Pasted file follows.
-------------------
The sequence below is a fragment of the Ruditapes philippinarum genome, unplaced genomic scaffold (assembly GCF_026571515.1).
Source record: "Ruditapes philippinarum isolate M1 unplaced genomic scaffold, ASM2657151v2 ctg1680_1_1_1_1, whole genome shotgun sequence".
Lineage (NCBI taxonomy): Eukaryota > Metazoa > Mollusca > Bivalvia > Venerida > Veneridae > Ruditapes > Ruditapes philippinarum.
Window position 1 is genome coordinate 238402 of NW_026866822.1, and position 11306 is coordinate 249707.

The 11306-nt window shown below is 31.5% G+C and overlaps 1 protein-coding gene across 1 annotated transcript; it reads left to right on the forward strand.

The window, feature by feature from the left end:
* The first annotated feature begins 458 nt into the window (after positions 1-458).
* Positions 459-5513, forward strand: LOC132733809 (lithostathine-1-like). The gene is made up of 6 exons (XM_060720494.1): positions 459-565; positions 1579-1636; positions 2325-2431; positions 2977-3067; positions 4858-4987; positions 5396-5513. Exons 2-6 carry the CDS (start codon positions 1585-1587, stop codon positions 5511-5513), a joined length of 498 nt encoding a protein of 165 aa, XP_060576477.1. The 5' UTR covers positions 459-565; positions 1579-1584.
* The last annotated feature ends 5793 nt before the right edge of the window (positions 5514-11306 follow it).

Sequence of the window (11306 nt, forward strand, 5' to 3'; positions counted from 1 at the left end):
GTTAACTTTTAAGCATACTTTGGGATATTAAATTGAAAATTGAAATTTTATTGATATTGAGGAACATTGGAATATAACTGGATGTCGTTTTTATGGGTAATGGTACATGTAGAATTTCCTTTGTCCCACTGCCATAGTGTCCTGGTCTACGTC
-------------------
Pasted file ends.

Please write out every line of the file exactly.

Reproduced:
The sequence below is a fragment of the Ruditapes philippinarum genome, unplaced genomic scaffold (assembly GCF_026571515.1).
Source record: "Ruditapes philippinarum isolate M1 unplaced genomic scaffold, ASM2657151v2 ctg1680_1_1_1_1, whole genome shotgun sequence".
Lineage (NCBI taxonomy): Eukaryota > Metazoa > Mollusca > Bivalvia > Venerida > Veneridae > Ruditapes > Ruditapes philippinarum.
Window position 1 is genome coordinate 238402 of NW_026866822.1, and position 11306 is coordinate 249707.

The 11306-nt window shown below is 31.5% G+C and overlaps 1 protein-coding gene across 1 annotated transcript; it reads left to right on the forward strand.

The window, feature by feature from the left end:
* The first annotated feature begins 458 nt into the window (after positions 1-458).
* Positions 459-5513, forward strand: LOC132733809 (lithostathine-1-like). The gene is made up of 6 exons (XM_060720494.1): positions 459-565; positions 1579-1636; positions 2325-2431; positions 2977-3067; positions 4858-4987; positions 5396-5513. Exons 2-6 carry the CDS (start codon positions 1585-1587, stop codon positions 5511-5513), a joined length of 498 nt encoding a protein of 165 aa, XP_060576477.1. The 5' UTR covers positions 459-565; positions 1579-1584.
* The last annotated feature ends 5793 nt before the right edge of the window (positions 5514-11306 follow it).

Sequence of the window (11306 nt, forward strand, 5' to 3'; positions counted from 1 at the left end):
GTTAACTTTTAAGCATACTTTGGGATATTAAATTGAAAATTGAAATTTTATTGATATTGAGGAACATTGGAATATAACTGGATGTCGTTTTTATGGGTAATGGTACATGTAGAATTTCCTTTGTCCCACTGCCATAGTGTCCTGGTCTACGTC